“Moved with Compassion” 

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Moved With Compassion

One thing that is sometimes forgotten about the people spoken of in the Bible is that they really are people. This is especially easy to forget regarding those we consider to be Biblical “heroes,” the giants of faith that did so many great things throughout the course of history (many of whom are mentioned in Hebrews 11’s “Hall of Faith”). When the truth of their humanity is brought up, it is usually to say that they had sin in their lives, just like we all do. Instances such as Abraham’s affair with Hagar, Moses’s inability to control his anger at key points, and Peter’s threefold denial of Jesus are used to make the point that these men and women were imperfect, too. However, other aspects of this idea are often overlooked. These people dealt with sin just as much as anyone, but they also dealt with a wide range of emotions, even in their faithfulness to God. The joy, pleasure, fear, grief, and even anger of God’s followers, among many other feelings, have all been used to accomplish His purposes. 

One example of this fact is found in 2 Kings 8, beginning in verse 7. In this passage, Ben-Hadad, the king of Syria, has fallen ill. This is the same Ben-Hadad who was responsible for the recently ended siege of Samaria that had brought the kingdom of Israel so low, as well as several other outbreaks of violence against God’s people. Despite this history, Ben-Hadad decides to inquire of Elisha, a known man of God staying nearby, as to whether or not the Lord will allow him to live through this sickness (isn’t it curious that many people become more religious on their deathbeds than at any other time?). The king sends his servant Hazael and several lavish gifts to Elisha, evidently trying to win God’s favor through the use of his earthly wealth.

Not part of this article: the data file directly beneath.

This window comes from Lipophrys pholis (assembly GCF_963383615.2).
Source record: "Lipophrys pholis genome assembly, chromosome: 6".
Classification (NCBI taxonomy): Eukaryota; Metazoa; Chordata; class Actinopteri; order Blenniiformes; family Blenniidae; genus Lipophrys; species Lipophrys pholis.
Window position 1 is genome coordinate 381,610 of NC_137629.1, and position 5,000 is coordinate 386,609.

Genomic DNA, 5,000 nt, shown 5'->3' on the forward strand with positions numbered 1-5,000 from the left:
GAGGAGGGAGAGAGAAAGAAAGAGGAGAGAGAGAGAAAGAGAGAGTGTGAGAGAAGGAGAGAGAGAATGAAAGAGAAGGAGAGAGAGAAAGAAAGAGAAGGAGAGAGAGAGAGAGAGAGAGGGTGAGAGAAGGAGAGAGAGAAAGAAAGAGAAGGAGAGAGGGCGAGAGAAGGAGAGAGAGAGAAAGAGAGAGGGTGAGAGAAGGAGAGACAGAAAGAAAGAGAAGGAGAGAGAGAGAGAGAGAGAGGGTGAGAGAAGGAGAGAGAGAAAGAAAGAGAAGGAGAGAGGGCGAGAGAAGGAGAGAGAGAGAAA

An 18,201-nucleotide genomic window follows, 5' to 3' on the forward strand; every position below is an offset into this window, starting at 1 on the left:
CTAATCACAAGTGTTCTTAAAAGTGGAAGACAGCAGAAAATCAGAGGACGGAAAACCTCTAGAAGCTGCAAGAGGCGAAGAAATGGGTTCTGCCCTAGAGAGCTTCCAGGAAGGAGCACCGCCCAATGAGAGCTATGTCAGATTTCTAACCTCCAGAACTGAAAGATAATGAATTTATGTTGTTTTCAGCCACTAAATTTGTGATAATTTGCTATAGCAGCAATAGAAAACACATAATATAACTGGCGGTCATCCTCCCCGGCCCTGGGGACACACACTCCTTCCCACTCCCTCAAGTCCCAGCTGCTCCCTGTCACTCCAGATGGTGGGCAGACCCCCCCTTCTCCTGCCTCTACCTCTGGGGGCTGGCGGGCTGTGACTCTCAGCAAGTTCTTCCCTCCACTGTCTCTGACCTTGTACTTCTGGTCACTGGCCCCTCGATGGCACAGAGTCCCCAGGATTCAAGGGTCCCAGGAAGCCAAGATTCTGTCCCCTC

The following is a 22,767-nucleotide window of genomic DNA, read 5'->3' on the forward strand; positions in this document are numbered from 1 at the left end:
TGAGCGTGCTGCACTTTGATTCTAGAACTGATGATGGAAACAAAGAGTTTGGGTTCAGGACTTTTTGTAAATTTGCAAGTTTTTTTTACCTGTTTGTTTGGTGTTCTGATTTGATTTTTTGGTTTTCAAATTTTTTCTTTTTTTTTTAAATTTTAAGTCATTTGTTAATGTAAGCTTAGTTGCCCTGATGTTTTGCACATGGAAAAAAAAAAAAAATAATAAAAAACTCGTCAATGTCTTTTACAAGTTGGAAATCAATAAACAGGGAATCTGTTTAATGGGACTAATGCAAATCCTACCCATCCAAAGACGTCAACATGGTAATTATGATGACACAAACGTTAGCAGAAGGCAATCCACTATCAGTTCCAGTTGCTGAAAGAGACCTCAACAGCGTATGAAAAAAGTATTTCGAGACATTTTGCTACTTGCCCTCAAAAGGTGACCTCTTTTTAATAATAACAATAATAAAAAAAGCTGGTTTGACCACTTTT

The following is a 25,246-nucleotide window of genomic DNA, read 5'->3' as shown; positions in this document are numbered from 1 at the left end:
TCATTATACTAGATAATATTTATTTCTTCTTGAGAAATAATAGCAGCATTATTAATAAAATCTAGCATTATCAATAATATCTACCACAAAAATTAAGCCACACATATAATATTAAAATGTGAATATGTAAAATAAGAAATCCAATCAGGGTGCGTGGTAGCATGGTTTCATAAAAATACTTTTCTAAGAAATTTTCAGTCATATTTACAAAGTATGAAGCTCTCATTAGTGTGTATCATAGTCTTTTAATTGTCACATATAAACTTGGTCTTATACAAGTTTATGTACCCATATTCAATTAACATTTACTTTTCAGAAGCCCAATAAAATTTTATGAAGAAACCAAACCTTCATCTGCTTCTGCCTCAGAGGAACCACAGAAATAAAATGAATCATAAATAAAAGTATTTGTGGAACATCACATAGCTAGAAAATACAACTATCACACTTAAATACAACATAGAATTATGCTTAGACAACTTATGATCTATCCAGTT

When Hazael reaches Elisha in verse 9, he tells the prophet, “Your son Ben-Hadad king of Syria has sent me to you, saying, ‘Shall I recover from this disease?’” Elisha’s response in the next verse seems to be very out of place for a man of God, as he instructs Hazael to lie to the king and tell him that his health would return when the king was actually dying. This apparent break in character is explained a few verses later; after delivering Elisha’s message of false hope, Hazael ends up killing his master and becoming king of Syria himself in verse 15. What Elisha instructs the servant to say is true in a way, as it more truthfully represents the intent of Hazael to find the king’s favor while also conspiring against him.